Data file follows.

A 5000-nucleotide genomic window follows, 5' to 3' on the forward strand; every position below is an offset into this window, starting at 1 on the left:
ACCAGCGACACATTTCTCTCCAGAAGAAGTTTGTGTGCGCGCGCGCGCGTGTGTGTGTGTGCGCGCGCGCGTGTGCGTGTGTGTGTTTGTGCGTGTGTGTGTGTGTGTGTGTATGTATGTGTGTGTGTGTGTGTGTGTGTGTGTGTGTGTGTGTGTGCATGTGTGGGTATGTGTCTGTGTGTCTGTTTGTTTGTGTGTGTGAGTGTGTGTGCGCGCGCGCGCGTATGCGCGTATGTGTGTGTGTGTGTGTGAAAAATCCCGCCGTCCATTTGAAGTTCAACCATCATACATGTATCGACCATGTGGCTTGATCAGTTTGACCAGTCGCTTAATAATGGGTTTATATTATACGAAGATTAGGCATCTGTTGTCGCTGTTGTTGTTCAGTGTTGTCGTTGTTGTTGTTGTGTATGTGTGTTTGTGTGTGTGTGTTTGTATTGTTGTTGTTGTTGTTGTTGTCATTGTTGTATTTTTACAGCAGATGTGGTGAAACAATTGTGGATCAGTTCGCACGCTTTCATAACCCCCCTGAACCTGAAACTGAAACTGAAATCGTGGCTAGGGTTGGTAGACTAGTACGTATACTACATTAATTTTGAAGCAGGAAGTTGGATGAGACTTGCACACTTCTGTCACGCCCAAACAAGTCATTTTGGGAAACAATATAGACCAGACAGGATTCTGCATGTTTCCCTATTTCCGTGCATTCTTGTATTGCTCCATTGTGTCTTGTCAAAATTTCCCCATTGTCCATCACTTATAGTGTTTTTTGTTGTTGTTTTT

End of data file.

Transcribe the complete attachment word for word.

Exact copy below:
A 5000-nucleotide genomic window follows, 5' to 3' on the forward strand; every position below is an offset into this window, starting at 1 on the left:
ACCAGCGACACATTTCTCTCCAGAAGAAGTTTGTGTGCGCGCGCGCGCGTGTGTGTGTGTGCGCGCGCGCGTGTGCGTGTGTGTGTTTGTGCGTGTGTGTGTGTGTGTGTGTATGTATGTGTGTGTGTGTGTGTGTGTGTGTGTGTGTGTGTGTGTGCATGTGTGGGTATGTGTCTGTGTGTCTGTTTGTTTGTGTGTGTGAGTGTGTGTGCGCGCGCGCGCGTATGCGCGTATGTGTGTGTGTGTGTGTGAAAAATCCCGCCGTCCATTTGAAGTTCAACCATCATACATGTATCGACCATGTGGCTTGATCAGTTTGACCAGTCGCTTAATAATGGGTTTATATTATACGAAGATTAGGCATCTGTTGTCGCTGTTGTTGTTCAGTGTTGTCGTTGTTGTTGTTGTGTATGTGTGTTTGTGTGTGTGTGTTTGTATTGTTGTTGTTGTTGTTGTTGTCATTGTTGTATTTTTACAGCAGATGTGGTGAAACAATTGTGGATCAGTTCGCACGCTTTCATAACCCCCCTGAACCTGAAACTGAAACTGAAATCGTGGCTAGGGTTGGTAGACTAGTACGTATACTACATTAATTTTGAAGCAGGAAGTTGGATGAGACTTGCACACTTCTGTCACGCCCAAACAAGTCATTTTGGGAAACAATATAGACCAGACAGGATTCTGCATGTTTCCCTATTTCCGTGCATTCTTGTATTGCTCCATTGTGTCTTGTCAAAATTTCCCCATTGTCCATCACTTATAGTGTTTTTTGTTGTTGTTTTT